A federal judge has approved a Transocean Ltd. subsidiary’s criminal plea as part of a $1.4 billion settlement with the U.S. Justice Department over liability for the 2010 Deepwater Horizon oil spill.
Brad Brian, a partner at Los Angeles-based Munger Tolles & Olson, entered the plea on behalf of Transocean Deepwater Inc. The company pleaded guilty on January 3 to one misdemeanor count of violating the U.S. Clean Water Act by contributing to the discharge of oil into the Gulf of Mexico.
Transocean agreed to pay $400 million in criminal penalties to the U.S. government—an amount second in size only to BP PLC’s $4 billion plea agreement, which U.S. District Judge Sarah Vance in New Orleans approved on January 29. BP pleaded guilty to 14 criminal charges.
The first $100 million of Transocean’s fine must be paid to the U.S. government within 60 days of sentencing. Transocean agreed to pay another $150 million within two years to the National Fish and Wildlife Foundation, and $150 million to the National Academy of Sciences over four years. Transocean is subject to probation for five years, during which it must report to the U.S. government about compliance matters.
U.S. District Judge Jane Triche Milazzo in New Orleans approved the deal on February 14.
Brian declined to comment, and another Transocean attorney, Kerry Miller of Frilot in New Orleans, did not return a call for comment. Spokesmen for Transocean and the Justice Department did not respond to requests for comment.
"Transocean deeply regrets the incalculable consequences of the blowout, including the loss of life and injury, the suffering of families and friends and colleagues, and the devastating impact of the ensuing spill on the Gulf Coast region," Transocean’s attorneys wrote in a February 8 court document supporting the plea deal. "Transocean has demonstrated its acceptance of responsibility by studying the event carefully for lessons learned, by cooperating with the United States’ investigation, and by entering into the Plea Agreement and the simultaneous civil consent decree."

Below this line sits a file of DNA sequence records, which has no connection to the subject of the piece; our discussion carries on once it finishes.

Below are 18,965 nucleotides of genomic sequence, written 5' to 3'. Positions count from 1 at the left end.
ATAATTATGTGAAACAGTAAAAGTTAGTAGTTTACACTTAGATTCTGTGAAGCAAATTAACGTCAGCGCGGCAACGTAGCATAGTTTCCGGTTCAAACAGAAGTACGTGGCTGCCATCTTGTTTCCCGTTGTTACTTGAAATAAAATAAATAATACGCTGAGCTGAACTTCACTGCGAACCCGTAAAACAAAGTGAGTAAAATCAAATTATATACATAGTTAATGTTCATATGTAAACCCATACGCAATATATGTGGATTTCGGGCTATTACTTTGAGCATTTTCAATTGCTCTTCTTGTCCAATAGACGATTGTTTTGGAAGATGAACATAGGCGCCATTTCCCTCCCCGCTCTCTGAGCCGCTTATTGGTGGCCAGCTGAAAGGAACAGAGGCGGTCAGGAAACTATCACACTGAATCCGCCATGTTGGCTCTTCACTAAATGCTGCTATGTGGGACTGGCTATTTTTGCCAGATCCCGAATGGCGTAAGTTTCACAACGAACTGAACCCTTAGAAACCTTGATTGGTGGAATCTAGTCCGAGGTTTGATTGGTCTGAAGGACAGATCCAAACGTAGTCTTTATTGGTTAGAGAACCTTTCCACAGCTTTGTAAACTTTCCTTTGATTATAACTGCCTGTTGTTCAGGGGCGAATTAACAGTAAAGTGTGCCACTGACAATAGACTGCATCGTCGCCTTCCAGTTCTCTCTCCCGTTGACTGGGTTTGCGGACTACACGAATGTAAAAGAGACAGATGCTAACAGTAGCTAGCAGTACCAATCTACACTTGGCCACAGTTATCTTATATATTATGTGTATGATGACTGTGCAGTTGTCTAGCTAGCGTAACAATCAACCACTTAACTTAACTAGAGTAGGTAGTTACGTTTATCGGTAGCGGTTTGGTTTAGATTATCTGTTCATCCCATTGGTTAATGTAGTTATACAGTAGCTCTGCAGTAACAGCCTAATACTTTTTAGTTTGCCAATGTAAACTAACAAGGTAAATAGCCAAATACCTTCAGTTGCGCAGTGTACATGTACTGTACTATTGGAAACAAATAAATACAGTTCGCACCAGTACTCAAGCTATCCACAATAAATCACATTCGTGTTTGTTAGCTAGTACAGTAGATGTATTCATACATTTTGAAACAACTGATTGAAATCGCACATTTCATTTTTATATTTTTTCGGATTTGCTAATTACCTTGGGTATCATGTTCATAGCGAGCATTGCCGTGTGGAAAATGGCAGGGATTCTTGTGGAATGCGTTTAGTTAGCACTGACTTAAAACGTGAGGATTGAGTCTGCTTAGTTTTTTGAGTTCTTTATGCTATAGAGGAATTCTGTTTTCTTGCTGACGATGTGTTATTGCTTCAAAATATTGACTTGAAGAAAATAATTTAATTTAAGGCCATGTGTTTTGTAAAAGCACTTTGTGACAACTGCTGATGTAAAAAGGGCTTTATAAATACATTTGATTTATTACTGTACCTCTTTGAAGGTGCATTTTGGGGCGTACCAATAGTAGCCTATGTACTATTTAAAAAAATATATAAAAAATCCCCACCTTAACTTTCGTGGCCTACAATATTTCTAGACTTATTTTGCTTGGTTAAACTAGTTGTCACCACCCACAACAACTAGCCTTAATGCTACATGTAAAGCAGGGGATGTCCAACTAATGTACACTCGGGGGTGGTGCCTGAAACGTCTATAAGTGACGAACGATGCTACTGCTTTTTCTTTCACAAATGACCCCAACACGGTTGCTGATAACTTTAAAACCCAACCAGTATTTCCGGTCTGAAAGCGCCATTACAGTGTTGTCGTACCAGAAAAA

The court papers noted that Transocean had provided "substantial cooperation" during the government’s investigation of the spill and had been working under BP’s authority at the time of the accident. Additionally, nine of the 11 workers who died from the rig’s explosion were employees of Transocean, a much smaller company than BP.
The approval does not address an additional $1 billion in civil penalties and injunctive relief under the Clean Water Act that Transocean has agreed to pay within two years as part of a consent decree with the U.S. government. The company agreed to enhance its oversight of drilling operations, improve oil spill training and invest $10 million in technology focused on drilling safety. U.S. District Judge Carl Barbier, overseeing the multidistrict litigation over the Deepwater Horizon oil spill, is expected to rule on that portion of the agreement before the February 25 trial in New Orleans in the remaining spill litigation, according to an attorney familiar with the case who requested anonymity.
The remaining claims include the Justice Department’s action for civil penalties under the Clean Water Act against BP and lawsuits filed by thousands of individuals and businesses, as well as the states of Alabama and Louisiana, for economic damages against Transocean. On December 20, Barbier approved a separate settlement in which BP agreed to pay $7.8 billion to settle the individual and business claims.
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